Football Features

Where are they now? Germany and England’s Euro 2009 Under-21 final sides

By Chris Smith

Published: 12:03, 27 March 2019 | Updated: 16:06, 11 June 2019

Remember the summer of 2009? It was brilliant. The sun was in the sky and La Roux’s ‘Bulletproof’ had just dislodged Take That’s ‘Said It All’ off the top of the UK singles charts. Ok, maybe it wasn’t exactly a memorable time for music.

The same could be said for football as Stuart Pearce’s Under-21 side served us up another international tournament that we’d all rather forget after they were torn apart by a dominant Germany side in the European Championship final courtesy of a 4-0 scoreline. Ouch.


Not much else can burst your bubble like a beating at the hands of the old enemy. Yet, despite the defeat, we took plenty of hope from the performance of the Young Lions that had fought so bravely but failed spectacularly.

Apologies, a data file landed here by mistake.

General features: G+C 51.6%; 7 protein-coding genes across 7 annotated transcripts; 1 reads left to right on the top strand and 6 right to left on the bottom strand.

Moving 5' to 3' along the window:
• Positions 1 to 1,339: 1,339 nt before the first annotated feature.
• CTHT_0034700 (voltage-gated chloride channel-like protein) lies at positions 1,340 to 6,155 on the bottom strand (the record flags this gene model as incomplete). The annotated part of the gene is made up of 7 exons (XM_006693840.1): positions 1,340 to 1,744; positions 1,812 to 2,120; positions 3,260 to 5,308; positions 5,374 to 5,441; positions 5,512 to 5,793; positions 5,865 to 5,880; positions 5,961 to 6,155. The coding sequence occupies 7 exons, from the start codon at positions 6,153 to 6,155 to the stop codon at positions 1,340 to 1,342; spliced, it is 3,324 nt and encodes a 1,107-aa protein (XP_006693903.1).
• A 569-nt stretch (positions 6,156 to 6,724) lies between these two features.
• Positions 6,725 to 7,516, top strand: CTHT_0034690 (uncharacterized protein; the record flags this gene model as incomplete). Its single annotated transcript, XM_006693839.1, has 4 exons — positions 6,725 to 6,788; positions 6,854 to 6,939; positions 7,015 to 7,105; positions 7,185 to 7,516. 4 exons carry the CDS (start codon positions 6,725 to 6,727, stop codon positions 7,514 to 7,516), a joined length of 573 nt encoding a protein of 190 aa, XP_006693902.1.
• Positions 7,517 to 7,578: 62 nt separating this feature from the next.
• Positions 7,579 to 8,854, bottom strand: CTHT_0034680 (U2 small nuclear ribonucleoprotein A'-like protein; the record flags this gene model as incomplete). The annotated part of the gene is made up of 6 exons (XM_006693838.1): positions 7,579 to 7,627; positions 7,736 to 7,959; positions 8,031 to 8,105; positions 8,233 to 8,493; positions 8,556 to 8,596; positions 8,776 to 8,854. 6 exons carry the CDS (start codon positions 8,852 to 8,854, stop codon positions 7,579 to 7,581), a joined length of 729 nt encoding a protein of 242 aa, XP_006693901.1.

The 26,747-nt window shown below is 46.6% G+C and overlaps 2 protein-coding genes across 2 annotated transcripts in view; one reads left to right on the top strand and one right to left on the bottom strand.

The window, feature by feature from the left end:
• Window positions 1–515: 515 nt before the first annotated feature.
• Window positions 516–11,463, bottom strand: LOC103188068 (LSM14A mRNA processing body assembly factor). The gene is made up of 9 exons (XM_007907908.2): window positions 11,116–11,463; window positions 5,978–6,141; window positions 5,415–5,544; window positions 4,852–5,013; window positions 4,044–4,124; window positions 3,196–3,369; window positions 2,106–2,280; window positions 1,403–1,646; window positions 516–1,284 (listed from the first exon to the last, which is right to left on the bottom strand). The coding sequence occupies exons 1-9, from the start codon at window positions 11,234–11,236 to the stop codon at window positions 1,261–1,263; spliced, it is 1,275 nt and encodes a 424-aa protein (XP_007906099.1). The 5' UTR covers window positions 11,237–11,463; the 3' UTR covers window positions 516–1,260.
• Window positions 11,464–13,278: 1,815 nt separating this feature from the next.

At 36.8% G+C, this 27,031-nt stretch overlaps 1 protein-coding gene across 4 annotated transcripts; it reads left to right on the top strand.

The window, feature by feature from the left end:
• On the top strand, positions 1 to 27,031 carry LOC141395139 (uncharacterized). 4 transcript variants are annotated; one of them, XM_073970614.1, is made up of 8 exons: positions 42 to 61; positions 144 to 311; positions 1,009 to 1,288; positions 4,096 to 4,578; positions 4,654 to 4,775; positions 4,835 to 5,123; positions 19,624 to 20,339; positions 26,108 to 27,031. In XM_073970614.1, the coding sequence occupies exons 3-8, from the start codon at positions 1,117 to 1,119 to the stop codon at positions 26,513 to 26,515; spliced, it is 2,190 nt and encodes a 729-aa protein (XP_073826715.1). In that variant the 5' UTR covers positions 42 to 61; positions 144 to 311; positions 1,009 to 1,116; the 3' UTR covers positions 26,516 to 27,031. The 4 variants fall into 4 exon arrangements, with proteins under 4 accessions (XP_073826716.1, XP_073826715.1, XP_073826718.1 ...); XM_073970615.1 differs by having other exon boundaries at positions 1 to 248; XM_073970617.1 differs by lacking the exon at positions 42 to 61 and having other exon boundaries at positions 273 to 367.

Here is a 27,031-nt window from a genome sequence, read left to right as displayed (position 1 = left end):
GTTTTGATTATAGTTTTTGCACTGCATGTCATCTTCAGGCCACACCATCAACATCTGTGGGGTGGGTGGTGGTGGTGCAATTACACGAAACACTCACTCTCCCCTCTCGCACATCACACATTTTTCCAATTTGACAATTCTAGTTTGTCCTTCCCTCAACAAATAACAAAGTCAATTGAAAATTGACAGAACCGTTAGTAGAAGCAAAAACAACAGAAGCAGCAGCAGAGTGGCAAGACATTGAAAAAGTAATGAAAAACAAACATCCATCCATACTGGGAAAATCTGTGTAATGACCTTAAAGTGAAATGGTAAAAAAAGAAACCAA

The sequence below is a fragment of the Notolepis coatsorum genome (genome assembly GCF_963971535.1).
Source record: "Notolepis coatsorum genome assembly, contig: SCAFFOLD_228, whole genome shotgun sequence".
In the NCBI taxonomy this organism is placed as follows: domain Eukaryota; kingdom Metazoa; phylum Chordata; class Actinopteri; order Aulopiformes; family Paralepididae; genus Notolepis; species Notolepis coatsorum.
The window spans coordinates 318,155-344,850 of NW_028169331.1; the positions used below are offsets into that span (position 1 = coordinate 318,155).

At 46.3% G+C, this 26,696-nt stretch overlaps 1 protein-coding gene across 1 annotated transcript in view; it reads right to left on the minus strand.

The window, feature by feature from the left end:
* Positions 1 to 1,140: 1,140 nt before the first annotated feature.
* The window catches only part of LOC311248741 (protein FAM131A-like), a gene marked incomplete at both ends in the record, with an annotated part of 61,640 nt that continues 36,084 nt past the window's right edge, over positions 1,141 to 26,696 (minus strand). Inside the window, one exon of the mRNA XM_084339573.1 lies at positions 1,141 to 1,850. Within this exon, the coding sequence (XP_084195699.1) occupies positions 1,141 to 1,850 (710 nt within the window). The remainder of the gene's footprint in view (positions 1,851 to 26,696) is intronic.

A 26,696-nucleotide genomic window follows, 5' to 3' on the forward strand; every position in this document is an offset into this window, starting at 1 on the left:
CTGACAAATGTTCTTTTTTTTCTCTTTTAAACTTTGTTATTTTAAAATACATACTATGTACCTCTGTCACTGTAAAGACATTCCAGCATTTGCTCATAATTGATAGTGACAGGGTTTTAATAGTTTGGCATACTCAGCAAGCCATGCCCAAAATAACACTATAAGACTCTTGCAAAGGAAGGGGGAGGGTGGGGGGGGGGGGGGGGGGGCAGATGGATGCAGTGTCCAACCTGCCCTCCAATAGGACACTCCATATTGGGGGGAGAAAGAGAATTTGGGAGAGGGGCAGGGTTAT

The state of the national game back then could not be described as stellar, but the majority of Pearce’s team were tipped for big things. However, what happened to the players that took to the pitch on that day?

Have they gone on to fulfil their potential and become world beaters, or have they drifted into obscurity, destined to become little more than also-rans?

Just to make us all feel a bit worse, we’ve also cast our eye over Die Mannschaft’s youngsters that absolutely mauled England in Malmö.

England

Goalkeeper: Scott Loach (0 senior caps)

The then Watford shot-stopper only featured because Joe Hart managed to get himself suspended in the semi final shoot-out and didn’t enjoy the best of evenings after letting a Mesut Özil free kick squeeze past him just after half time.

Playing at Hartlepool United after moving from Notts County on a free transfer in 2017, Loach left the north-east club at the end of the 18/19 campaign as his contract expired.